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switch the power strip and place the meter probe t

Switch the power strip and place the meter probe tips against and


Part 2: Alternating Current

Whenever you use a Zener diode in conjunction with a limiting resistor, you must not exceed the resistor’s power-dissipation rating. If you select a resistance that’s too low, you’ll burn out the resistor. You’ll also risk exceeding the diode’s current rating, destroying it as well!

You can use the standard DC formula for power in terms of current and resis-tance to calculate the wattage dissipated by R in the circuits you’ve just finished testing. That formula is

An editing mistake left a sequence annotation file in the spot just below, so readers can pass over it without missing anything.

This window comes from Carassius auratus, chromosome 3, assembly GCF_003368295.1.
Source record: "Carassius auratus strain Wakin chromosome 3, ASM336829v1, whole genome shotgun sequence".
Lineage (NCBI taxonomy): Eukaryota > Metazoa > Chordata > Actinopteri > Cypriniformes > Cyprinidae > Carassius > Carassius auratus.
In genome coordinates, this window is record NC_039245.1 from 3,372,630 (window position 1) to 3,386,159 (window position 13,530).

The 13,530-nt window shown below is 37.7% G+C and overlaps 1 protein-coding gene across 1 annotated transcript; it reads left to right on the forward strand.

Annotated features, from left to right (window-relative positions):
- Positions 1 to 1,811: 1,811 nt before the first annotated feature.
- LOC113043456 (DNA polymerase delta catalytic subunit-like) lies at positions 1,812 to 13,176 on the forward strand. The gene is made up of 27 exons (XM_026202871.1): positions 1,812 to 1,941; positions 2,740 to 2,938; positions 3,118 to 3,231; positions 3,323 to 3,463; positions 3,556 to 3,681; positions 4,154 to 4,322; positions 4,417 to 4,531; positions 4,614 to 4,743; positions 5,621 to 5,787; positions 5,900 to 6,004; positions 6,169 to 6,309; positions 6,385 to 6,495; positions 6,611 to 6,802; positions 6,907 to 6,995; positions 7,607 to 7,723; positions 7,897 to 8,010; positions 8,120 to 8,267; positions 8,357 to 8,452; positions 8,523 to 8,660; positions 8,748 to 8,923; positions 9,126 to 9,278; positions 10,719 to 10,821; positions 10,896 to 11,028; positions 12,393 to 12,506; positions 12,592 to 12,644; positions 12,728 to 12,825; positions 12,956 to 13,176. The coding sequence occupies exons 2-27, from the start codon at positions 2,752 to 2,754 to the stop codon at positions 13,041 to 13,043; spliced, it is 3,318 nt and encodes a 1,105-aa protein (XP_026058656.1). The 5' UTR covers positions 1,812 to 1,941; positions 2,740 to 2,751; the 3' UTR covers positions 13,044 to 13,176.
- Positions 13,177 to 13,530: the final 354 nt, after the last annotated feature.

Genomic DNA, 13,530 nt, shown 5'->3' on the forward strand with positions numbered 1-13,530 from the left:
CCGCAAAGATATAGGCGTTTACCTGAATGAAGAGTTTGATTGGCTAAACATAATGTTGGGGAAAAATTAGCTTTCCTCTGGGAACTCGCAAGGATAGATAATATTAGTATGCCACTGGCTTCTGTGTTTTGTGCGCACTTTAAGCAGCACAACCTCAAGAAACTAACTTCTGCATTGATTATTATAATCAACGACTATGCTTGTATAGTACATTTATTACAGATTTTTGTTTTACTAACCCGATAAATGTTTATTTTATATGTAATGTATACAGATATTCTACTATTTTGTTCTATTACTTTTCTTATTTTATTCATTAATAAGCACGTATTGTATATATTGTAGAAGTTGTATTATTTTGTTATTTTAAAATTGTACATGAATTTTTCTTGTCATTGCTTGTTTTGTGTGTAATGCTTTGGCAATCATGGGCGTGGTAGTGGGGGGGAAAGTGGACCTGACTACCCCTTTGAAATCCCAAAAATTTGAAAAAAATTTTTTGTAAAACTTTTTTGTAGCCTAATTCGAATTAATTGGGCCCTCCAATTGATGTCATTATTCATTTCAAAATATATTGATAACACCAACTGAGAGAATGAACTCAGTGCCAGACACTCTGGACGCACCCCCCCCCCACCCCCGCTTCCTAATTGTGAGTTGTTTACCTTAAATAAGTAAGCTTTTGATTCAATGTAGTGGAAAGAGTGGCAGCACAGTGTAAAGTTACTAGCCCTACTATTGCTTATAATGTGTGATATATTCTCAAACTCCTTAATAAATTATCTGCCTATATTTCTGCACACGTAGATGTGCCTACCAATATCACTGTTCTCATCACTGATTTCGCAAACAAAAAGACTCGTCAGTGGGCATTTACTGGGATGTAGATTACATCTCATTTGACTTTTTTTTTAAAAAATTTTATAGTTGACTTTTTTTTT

A Zener-Diode Voltage Reducer

In this experiment, you’ll find out what happens when you connect a 5.1-volt (V) Zener diode in series with the output of a power supply that already employs a 12-V Zener diode in parallel to regulate the voltage. You’ll need all the components from Experiment AC16, along with a 3.3-kilohm (K) resistor and an extra jumper.

Think all the way back to Experiment DC15. In that set of tests, you saw how an ordinary diode, when series-connected in the forward direction, reduces the DC voltage from a battery. What do you think will happen if you connect a Zener diode in series, but in the reverse direction? I suspected that it would reduce the output of our filtered, regulated power supply by an amount equal to the rated Zener voltage. That seems reasonable, doesn’t it? Well, things aren’t quite that simple.


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